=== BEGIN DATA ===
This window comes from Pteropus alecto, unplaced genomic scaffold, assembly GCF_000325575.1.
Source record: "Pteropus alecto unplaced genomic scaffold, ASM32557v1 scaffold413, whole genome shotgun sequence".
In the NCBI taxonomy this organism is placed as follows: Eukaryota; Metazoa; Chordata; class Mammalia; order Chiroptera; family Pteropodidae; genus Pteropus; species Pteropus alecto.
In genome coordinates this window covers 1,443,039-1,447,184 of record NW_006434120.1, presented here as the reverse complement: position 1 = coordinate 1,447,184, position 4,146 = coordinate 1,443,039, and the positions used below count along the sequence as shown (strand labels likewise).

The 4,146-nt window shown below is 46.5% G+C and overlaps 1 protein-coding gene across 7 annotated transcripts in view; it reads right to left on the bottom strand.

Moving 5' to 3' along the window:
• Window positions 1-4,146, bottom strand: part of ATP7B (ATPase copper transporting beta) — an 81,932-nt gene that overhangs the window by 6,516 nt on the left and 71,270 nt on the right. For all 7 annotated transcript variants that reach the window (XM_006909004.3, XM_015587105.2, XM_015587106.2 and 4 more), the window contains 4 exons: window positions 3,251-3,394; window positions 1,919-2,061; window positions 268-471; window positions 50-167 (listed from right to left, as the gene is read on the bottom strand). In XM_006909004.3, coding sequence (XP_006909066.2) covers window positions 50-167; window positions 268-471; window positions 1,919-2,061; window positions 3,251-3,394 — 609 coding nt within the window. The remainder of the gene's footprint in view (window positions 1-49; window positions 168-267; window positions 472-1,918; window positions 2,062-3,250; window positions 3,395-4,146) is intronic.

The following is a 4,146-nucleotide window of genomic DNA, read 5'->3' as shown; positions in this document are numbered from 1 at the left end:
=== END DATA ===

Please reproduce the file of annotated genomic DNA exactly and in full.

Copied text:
This window comes from Pteropus alecto, unplaced genomic scaffold, assembly GCF_000325575.1.
Source record: "Pteropus alecto unplaced genomic scaffold, ASM32557v1 scaffold413, whole genome shotgun sequence".
In the NCBI taxonomy this organism is placed as follows: Eukaryota; Metazoa; Chordata; class Mammalia; order Chiroptera; family Pteropodidae; genus Pteropus; species Pteropus alecto.
In genome coordinates this window covers 1,443,039-1,447,184 of record NW_006434120.1, presented here as the reverse complement: position 1 = coordinate 1,447,184, position 4,146 = coordinate 1,443,039, and the positions used below count along the sequence as shown (strand labels likewise).

The 4,146-nt window shown below is 46.5% G+C and overlaps 1 protein-coding gene across 7 annotated transcripts in view; it reads right to left on the bottom strand.

Moving 5' to 3' along the window:
• Window positions 1-4,146, bottom strand: part of ATP7B (ATPase copper transporting beta) — an 81,932-nt gene that overhangs the window by 6,516 nt on the left and 71,270 nt on the right. For all 7 annotated transcript variants that reach the window (XM_006909004.3, XM_015587105.2, XM_015587106.2 and 4 more), the window contains 4 exons: window positions 3,251-3,394; window positions 1,919-2,061; window positions 268-471; window positions 50-167 (listed from right to left, as the gene is read on the bottom strand). In XM_006909004.3, coding sequence (XP_006909066.2) covers window positions 50-167; window positions 268-471; window positions 1,919-2,061; window positions 3,251-3,394 — 609 coding nt within the window. The remainder of the gene's footprint in view (window positions 1-49; window positions 168-267; window positions 472-1,918; window positions 2,062-3,250; window positions 3,395-4,146) is intronic.

The following is a 4,146-nucleotide window of genomic DNA, read 5'->3' as shown; positions in this document are numbered from 1 at the left end: